At this time, there is a definite realignment from family of origin to new peers and groups. Lacking wider personal experience, this is the 'gut reaction' phase, characterised by automatic reflexes and a lack of focus. It is very difficult to settle on any one thing or partner at this time because life seems to be a huge treasure chest, with so much to discover, and an accompanying impatience to discover it. Hence this is a period of exploration and self-discovery; of leaving home, perhaps for university or higher education, escaping from parental control, developing personal autonomy, generally not appreciating other people or their actions, trying out new possibilities for a career or worrying about facial zits and one's personal appeal. The main focus now, as youngsters loosen themselves from their nest, is upon defining themselves as individuals, experimenting and establishing a new life structure they regard as unique to them. The greater the individual confidence, the more stable and successful this time is likely to be.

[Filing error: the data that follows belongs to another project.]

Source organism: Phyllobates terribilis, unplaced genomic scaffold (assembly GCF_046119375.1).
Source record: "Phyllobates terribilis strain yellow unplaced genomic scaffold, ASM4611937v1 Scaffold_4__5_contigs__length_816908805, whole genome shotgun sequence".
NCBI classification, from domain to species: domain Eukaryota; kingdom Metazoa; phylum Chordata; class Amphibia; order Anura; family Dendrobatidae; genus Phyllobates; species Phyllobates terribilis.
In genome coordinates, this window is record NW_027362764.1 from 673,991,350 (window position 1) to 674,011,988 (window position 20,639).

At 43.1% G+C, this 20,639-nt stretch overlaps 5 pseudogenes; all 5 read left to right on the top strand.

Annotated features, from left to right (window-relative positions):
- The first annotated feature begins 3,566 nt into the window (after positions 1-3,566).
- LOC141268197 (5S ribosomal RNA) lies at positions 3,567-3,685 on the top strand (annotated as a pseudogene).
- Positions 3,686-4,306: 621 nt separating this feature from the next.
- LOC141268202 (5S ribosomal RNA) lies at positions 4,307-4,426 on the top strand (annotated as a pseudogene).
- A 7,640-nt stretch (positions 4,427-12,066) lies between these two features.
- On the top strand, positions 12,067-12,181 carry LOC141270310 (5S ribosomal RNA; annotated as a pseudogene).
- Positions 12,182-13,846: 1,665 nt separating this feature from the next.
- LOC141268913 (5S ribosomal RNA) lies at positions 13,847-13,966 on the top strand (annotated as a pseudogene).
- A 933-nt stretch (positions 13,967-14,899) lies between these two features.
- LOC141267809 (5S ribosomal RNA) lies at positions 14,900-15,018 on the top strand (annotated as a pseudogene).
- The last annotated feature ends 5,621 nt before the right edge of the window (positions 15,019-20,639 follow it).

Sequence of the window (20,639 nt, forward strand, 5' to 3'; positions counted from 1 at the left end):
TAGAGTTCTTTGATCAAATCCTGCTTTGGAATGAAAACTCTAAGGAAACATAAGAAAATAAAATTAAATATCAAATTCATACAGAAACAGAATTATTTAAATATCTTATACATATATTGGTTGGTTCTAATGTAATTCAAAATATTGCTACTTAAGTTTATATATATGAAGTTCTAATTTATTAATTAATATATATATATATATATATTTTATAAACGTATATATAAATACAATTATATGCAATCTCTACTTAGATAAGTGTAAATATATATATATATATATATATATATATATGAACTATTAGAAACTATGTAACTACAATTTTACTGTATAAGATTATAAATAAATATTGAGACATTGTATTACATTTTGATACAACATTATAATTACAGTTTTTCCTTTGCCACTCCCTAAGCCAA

Though this first stage is one of fearlessness and rebellion, it is also a period of tentative or provisional commitments, for swaying with the wind and changing principles at the drop of a hat, particularly for personal benefit. Hence the emphasis on money and tangible rewards. Teenagers dread anything too permanent. Developing their own sense of identity, as distinct from those of parents and childhood peer groups, now becomes critical. They tend to try out new relationships (e.g. romantic interests, professional associates, friends), most being comfortable with themselves and pretty easy about life.

Bad Career Choices